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What Is Your One Thing?

October 19, 2010

My wife and I took a trip to Nantucket recently to celebrate our anniversary. We walked the cobble-stoned streets, toasted champagne on the beach, indulged in a couple’s massage, and took a sailing excursion around the harbor. It was a very romantic, almost magical return to the place of our original honeymoon.

Ladies and gentlemen, I highly recommend it.

 One of the highlights of our dreamy getaway was a magnificent meal at a restaurant called, Company of the Cauldron. Its brick walls, exposed beams, and candlelit lanterns evoked a quaint old world European ambience, bringing us back to the heyday of the Nantucket whaling sea captains.

We asked the manager, an attentive woman wearing a flowing black blouse, where that strange name came from. It turns out that “Company of the Cauldron” is the English translation for “La Societa del Pauilo,” which refers to a hip artists’ club circa 1500 in Florence, Italy, run by the eccentric sculptor, Giovanni Francesco Rustici. These exclusive soirees were a sort of cross between an elaborate gourmet potluck dinner party and gallery reception, where the elite artist, architects, goldsmiths and musicians of the day would gather to unwind, free from their business patrons, to talk art, poetry, music and big ideas over fantastic food. The caveat was that each member was required to bring a meal that was also a sculptural creation.

Once she explained, we got it immediately: her restaurant is about bringing people together to enjoy a celebration of food, conversation, and good company.

To continue reading, click here to head over to The High Calling.

Photo by Kostas Pagiamtzis, used with permission.

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5 Comments leave one →
  1. October 19, 2010 10:24 am

    Great post, Brad. I’m nostalgic for Nantucket. My grandparents lived on the Cape for years and I found the best time to visit was after all the tourists left.

    My husband and I dine out often and almost every restaurant we’ve visited that offers the limited pre-fixe approach does a marvelous job.

    I agree with you that finding the one thing done best is important. The odd thing I find about some businesses is how well they start out doing that and then mess up a very good thing, usually citing need to compete or finances as the reason. There’s an analogy for every field, including art.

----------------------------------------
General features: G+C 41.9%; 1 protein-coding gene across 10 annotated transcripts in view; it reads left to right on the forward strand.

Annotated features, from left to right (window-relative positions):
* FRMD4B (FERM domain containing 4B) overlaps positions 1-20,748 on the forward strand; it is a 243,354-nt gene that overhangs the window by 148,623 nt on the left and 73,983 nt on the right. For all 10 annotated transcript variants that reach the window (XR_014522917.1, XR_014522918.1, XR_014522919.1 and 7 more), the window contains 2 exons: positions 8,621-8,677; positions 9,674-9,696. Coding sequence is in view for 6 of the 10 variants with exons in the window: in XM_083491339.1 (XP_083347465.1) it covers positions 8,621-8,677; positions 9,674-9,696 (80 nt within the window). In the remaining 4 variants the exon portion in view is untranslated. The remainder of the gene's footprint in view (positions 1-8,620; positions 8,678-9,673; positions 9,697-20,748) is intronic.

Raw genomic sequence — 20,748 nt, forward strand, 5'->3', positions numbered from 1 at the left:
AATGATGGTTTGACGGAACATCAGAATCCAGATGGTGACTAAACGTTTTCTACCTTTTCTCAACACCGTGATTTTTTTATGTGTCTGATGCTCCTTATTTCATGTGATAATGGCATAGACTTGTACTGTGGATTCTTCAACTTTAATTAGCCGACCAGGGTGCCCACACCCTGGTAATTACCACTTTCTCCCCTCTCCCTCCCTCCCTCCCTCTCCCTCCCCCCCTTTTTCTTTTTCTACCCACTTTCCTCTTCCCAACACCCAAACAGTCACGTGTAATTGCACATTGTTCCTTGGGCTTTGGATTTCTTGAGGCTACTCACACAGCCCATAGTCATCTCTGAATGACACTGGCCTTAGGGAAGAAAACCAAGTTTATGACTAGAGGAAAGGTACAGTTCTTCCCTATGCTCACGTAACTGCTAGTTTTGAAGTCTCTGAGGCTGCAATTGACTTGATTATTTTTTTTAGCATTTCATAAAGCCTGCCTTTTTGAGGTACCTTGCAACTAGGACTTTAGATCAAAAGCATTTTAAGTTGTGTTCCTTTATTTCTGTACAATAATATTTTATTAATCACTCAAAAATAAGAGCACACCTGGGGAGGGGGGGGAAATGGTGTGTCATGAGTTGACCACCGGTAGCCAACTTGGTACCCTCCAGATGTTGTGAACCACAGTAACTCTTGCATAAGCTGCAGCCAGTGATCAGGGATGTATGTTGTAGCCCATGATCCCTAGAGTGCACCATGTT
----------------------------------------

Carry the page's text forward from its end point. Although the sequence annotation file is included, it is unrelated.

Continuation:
Happy anniversary. Sounds like you had a sublime time. Loved the story about the restaurant’s name.

  2. October 19, 2010 10:30 am

    When I want to do too many things, it’s because at the root, I don’t trust others.

    I need to do my ‘one good thing’ and do it well, and let others do their ‘one good thing’. And together, we can produce One Great Thing.

  3. October 19, 2010 11:05 am

    yes. i know my one thing.

  4. October 19, 2010 5:43 pm

    I was hoping you’d post something about your trip. Sounds so dreamy and necessary.

    this concept is one of the reasons I chose to stay home with my children. not judging , it was just a fit for me.
    I’m guessing it’s a difficult balance for business, the be all things to all customers retail store , even websites, blogs…

    I know what I am not. Pinning down what I am is a little fuzzy.

    ( and I thought of you today when I posted a Wendell Berry poem. )

  5. October 27, 2010 4:03 am

    Happy Anniversary, Bradley! 🙂

    Wanted to drop by and say I enjoyed this post over at High Calling. The one thing I’m hoping to get good at is being faithful to my devotion to God. Whenever I stray from that I get too stressed with too much to do or too bored with too little change. Always fun and spiritually stimulating over here at STC!

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